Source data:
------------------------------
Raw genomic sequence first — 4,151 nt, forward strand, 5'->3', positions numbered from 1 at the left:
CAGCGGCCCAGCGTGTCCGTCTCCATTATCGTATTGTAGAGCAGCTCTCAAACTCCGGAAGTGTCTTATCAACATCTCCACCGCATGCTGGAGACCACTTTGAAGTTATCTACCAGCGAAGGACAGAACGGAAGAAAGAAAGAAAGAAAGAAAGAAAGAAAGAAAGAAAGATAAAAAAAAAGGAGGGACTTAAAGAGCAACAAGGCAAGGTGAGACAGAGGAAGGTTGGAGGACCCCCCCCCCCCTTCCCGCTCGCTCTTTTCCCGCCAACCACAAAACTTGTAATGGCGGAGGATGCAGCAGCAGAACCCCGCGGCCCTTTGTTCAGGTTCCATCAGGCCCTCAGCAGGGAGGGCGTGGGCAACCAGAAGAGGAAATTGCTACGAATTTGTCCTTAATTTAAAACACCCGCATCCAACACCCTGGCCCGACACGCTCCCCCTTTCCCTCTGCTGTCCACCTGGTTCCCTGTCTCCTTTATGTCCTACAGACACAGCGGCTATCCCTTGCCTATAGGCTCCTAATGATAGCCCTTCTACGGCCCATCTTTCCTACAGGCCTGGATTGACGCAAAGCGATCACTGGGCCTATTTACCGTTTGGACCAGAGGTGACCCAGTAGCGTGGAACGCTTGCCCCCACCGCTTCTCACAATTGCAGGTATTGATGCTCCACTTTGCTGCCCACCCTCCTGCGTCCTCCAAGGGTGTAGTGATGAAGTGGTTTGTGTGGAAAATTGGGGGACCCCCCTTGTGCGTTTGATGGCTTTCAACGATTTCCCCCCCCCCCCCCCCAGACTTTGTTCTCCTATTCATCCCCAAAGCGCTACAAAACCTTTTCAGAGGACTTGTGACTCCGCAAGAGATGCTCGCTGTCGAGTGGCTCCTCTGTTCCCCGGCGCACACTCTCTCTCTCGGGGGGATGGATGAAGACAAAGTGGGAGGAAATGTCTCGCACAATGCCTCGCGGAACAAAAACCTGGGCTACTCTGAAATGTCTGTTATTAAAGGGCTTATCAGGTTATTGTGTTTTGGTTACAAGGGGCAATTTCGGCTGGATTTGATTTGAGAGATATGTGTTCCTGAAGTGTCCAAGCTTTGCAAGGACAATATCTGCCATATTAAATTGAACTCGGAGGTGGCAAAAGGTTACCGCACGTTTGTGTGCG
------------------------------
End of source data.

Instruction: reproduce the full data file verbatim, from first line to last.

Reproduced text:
Raw genomic sequence first — 4,151 nt, forward strand, 5'->3', positions numbered from 1 at the left:
CAGCGGCCCAGCGTGTCCGTCTCCATTATCGTATTGTAGAGCAGCTCTCAAACTCCGGAAGTGTCTTATCAACATCTCCACCGCATGCTGGAGACCACTTTGAAGTTATCTACCAGCGAAGGACAGAACGGAAGAAAGAAAGAAAGAAAGAAAGAAAGAAAGAAAGAAAGATAAAAAAAAAGGAGGGACTTAAAGAGCAACAAGGCAAGGTGAGACAGAGGAAGGTTGGAGGACCCCCCCCCCCCTTCCCGCTCGCTCTTTTCCCGCCAACCACAAAACTTGTAATGGCGGAGGATGCAGCAGCAGAACCCCGCGGCCCTTTGTTCAGGTTCCATCAGGCCCTCAGCAGGGAGGGCGTGGGCAACCAGAAGAGGAAATTGCTACGAATTTGTCCTTAATTTAAAACACCCGCATCCAACACCCTGGCCCGACACGCTCCCCCTTTCCCTCTGCTGTCCACCTGGTTCCCTGTCTCCTTTATGTCCTACAGACACAGCGGCTATCCCTTGCCTATAGGCTCCTAATGATAGCCCTTCTACGGCCCATCTTTCCTACAGGCCTGGATTGACGCAAAGCGATCACTGGGCCTATTTACCGTTTGGACCAGAGGTGACCCAGTAGCGTGGAACGCTTGCCCCCACCGCTTCTCACAATTGCAGGTATTGATGCTCCACTTTGCTGCCCACCCTCCTGCGTCCTCCAAGGGTGTAGTGATGAAGTGGTTTGTGTGGAAAATTGGGGGACCCCCCTTGTGCGTTTGATGGCTTTCAACGATTTCCCCCCCCCCCCCCCCAGACTTTGTTCTCCTATTCATCCCCAAAGCGCTACAAAACCTTTTCAGAGGACTTGTGACTCCGCAAGAGATGCTCGCTGTCGAGTGGCTCCTCTGTTCCCCGGCGCACACTCTCTCTCTCGGGGGGATGGATGAAGACAAAGTGGGAGGAAATGTCTCGCACAATGCCTCGCGGAACAAAAACCTGGGCTACTCTGAAATGTCTGTTATTAAAGGGCTTATCAGGTTATTGTGTTTTGGTTACAAGGGGCAATTTCGGCTGGATTTGATTTGAGAGATATGTGTTCCTGAAGTGTCCAAGCTTTGCAAGGACAATATCTGCCATATTAAATTGAACTCGGAGGTGGCAAAAGGTTACCGCACGTTTGTGTGCG